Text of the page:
3. Hi again! 🙂 I hope you’re okay and I want to tell you I’m thinking of you…and also wondering about something which I realize may seem inappropriate to ask and/or may seem way too far “off topic”—or it may be something you’ve discussed in one or more previous posts. Anyway, I won’t feel offended if you would rather not reply.

    I’m wondering if there are any kinds of “support groups” in your general vicinity (more or less near where you live) for people with PTSD and/or for people with disabling/complex trauma/stress conditions…And, if so, might such groups be accessible/affordable (for you)? I’m wondering partly because because, for me, the isolation and feelings of alienation associated with my own history of extreme trauma and stress have often made my struggles with these extreme trauma issues even more painful, difficult and disabling.

    For me, discovering you and your blog (and reading about your struggles and then sharing some thoughts back and forth) have been surprisingly emancipatory and liberating experiences. To be able to identify so strongly with another (who knows first hand—personally and profoundly—what these struggles mean in terms of one’s whole life and also one’s daily reality) has been for me a true gift.

    I cannot help but imagine that similar kinds of face to face (“real life”) encounters might in some cases prove extraordinarily helpful and might feel very healing even though of course these meetings (shared “experience, strength, and hope”) wouldn’t “fix” or even alleviate truly disabling physiological responses and conditions. I have benefited, too, from some recent, cautiously limited, experiences in small meetings of “12-step” groups even though the sharing didn’t focus specifically on PTSD or extreme trauma. Many people who shared their experiences had brutal childhoods or traumatic war-time experiences.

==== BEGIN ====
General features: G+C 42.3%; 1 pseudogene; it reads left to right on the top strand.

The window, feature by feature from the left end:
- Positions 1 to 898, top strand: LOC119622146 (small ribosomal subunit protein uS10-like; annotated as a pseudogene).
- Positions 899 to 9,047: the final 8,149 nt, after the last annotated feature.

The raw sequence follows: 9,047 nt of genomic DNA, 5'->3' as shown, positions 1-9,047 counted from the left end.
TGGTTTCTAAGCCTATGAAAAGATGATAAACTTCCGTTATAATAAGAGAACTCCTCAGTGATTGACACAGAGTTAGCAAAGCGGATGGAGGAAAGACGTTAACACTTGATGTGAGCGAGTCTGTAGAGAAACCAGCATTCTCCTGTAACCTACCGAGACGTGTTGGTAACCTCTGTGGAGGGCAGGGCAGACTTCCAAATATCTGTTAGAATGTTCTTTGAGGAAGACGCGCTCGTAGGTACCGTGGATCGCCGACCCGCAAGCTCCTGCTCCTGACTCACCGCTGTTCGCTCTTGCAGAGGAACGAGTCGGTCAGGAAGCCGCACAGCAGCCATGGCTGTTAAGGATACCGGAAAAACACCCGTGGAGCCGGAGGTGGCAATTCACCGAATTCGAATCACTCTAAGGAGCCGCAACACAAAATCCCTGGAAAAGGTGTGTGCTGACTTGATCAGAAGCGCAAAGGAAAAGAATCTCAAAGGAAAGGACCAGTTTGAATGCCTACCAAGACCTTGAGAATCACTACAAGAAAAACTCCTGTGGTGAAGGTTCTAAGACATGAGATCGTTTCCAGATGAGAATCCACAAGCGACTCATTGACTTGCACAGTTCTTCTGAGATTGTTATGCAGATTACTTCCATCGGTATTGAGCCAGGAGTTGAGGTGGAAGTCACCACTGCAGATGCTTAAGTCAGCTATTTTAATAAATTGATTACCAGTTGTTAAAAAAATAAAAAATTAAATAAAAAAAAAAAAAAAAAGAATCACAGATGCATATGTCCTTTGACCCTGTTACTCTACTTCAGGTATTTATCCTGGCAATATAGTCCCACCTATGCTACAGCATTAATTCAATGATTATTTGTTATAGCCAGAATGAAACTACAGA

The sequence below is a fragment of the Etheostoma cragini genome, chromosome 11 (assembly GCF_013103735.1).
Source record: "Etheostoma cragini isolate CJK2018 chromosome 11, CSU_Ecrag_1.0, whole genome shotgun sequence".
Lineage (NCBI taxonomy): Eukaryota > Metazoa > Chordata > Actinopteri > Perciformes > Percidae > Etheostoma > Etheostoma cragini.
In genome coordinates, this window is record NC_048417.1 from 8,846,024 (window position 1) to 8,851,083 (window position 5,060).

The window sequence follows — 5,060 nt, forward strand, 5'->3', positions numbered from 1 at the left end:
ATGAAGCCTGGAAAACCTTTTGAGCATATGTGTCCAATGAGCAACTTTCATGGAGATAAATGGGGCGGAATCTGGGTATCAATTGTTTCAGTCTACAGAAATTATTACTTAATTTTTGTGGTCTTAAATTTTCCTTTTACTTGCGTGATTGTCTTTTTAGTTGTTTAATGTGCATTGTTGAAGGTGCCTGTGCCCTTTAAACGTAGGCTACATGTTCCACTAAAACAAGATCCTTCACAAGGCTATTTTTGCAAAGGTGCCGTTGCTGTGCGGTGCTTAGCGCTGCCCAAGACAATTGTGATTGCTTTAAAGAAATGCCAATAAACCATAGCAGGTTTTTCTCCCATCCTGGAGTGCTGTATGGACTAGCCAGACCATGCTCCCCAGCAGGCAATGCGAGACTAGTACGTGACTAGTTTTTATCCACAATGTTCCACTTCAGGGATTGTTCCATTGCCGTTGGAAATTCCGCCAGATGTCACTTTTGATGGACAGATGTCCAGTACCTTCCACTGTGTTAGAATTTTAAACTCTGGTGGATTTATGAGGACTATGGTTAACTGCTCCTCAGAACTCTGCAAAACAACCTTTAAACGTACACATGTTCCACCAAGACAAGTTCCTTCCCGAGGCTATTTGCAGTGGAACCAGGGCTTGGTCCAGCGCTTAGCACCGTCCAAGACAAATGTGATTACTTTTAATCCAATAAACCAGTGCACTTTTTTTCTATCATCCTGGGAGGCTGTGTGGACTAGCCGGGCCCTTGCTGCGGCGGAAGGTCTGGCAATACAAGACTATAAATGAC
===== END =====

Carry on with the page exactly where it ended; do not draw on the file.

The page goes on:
I hope I haven’t said anything insensitive or hurtful or just plain annoying (or irritatingly too WORDY) here. Please feel guiltlessly and utterly free, of course, to “evaporate” my comment into the nether realms of cyber space if you so desire. 🙂

    • Hi hopefulandfree,

      no worries about being insensitive, quite on the contrary! I have to be brief, since I got a full day ahead – so please don’t take my brief answer as disregard of your implied and kind suggestion, o.k.?

      I have been looking for support groups in my vicinity, but found none catering to people suffering from PTSD – or more accurately in my case: C-PTSD. (actually, great thinking on your part, this was one of my first “lines of defense” in terms of battling this when realizing, hospital wouldn’T be an option and other options fell away one by one.).

      Right now, I’m in a place, where i’m no longer too sure, what benefit such meetings might have. I’m zeroing in on putting it all behind me like I have been doing before, in terms of simply doing my best to hide the condition and pretend, I functioned like everybody else. In retrospect, I was way better when I just went about my goals and did the things I thought I was being passionate about. Whether this approach will still work after so many let-downs and bitter experiences in my adult life – I’m not sure and it scares me to hell knowing that I’ll be all on my own again, with practically zero support or worse: Risking to be singled out again for one or the other “peculiarity” that the condition may have produced and left me behind with.